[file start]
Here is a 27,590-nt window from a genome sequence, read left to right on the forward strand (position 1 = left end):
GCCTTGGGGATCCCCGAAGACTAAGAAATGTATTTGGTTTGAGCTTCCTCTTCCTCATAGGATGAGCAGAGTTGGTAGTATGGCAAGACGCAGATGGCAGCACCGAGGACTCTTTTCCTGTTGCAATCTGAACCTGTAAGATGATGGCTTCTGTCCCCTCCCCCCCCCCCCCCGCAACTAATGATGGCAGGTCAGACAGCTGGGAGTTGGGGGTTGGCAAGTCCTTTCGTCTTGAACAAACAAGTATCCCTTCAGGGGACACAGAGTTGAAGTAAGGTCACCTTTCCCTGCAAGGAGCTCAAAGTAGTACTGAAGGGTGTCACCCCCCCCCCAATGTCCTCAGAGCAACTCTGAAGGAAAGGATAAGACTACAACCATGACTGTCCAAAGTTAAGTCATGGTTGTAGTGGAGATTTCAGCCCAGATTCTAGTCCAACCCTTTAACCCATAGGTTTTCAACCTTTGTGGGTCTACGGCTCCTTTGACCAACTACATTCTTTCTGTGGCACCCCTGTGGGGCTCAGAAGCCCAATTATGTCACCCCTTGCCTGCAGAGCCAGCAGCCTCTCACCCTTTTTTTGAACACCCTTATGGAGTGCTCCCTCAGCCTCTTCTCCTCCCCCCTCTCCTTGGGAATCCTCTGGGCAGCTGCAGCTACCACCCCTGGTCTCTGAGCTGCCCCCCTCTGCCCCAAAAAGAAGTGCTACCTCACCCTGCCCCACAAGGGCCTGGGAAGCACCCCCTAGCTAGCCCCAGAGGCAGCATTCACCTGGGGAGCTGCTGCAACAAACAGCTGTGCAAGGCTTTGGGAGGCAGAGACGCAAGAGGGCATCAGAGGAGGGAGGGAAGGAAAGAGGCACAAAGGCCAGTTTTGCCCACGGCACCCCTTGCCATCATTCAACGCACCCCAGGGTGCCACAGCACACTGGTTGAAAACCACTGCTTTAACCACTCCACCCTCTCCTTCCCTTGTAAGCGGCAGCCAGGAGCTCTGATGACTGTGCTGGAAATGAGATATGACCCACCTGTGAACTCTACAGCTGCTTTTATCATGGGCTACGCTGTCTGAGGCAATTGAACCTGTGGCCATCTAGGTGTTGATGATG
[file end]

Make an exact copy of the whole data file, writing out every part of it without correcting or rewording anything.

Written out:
Here is a 27,590-nt window from a genome sequence, read left to right on the forward strand (position 1 = left end):
GCCTTGGGGATCCCCGAAGACTAAGAAATGTATTTGGTTTGAGCTTCCTCTTCCTCATAGGATGAGCAGAGTTGGTAGTATGGCAAGACGCAGATGGCAGCACCGAGGACTCTTTTCCTGTTGCAATCTGAACCTGTAAGATGATGGCTTCTGTCCCCTCCCCCCCCCCCCCCGCAACTAATGATGGCAGGTCAGACAGCTGGGAGTTGGGGGTTGGCAAGTCCTTTCGTCTTGAACAAACAAGTATCCCTTCAGGGGACACAGAGTTGAAGTAAGGTCACCTTTCCCTGCAAGGAGCTCAAAGTAGTACTGAAGGGTGTCACCCCCCCCCCAATGTCCTCAGAGCAACTCTGAAGGAAAGGATAAGACTACAACCATGACTGTCCAAAGTTAAGTCATGGTTGTAGTGGAGATTTCAGCCCAGATTCTAGTCCAACCCTTTAACCCATAGGTTTTCAACCTTTGTGGGTCTACGGCTCCTTTGACCAACTACATTCTTTCTGTGGCACCCCTGTGGGGCTCAGAAGCCCAATTATGTCACCCCTTGCCTGCAGAGCCAGCAGCCTCTCACCCTTTTTTTGAACACCCTTATGGAGTGCTCCCTCAGCCTCTTCTCCTCCCCCCTCTCCTTGGGAATCCTCTGGGCAGCTGCAGCTACCACCCCTGGTCTCTGAGCTGCCCCCCTCTGCCCCAAAAAGAAGTGCTACCTCACCCTGCCCCACAAGGGCCTGGGAAGCACCCCCTAGCTAGCCCCAGAGGCAGCATTCACCTGGGGAGCTGCTGCAACAAACAGCTGTGCAAGGCTTTGGGAGGCAGAGACGCAAGAGGGCATCAGAGGAGGGAGGGAAGGAAAGAGGCACAAAGGCCAGTTTTGCCCACGGCACCCCTTGCCATCATTCAACGCACCCCAGGGTGCCACAGCACACTGGTTGAAAACCACTGCTTTAACCACTCCACCCTCTCCTTCCCTTGTAAGCGGCAGCCAGGAGCTCTGATGACTGTGCTGGAAATGAGATATGACCCACCTGTGAACTCTACAGCTGCTTTTATCATGGGCTACGCTGTCTGAGGCAATTGAACCTGTGGCCATCTAGGTGTTGATGATG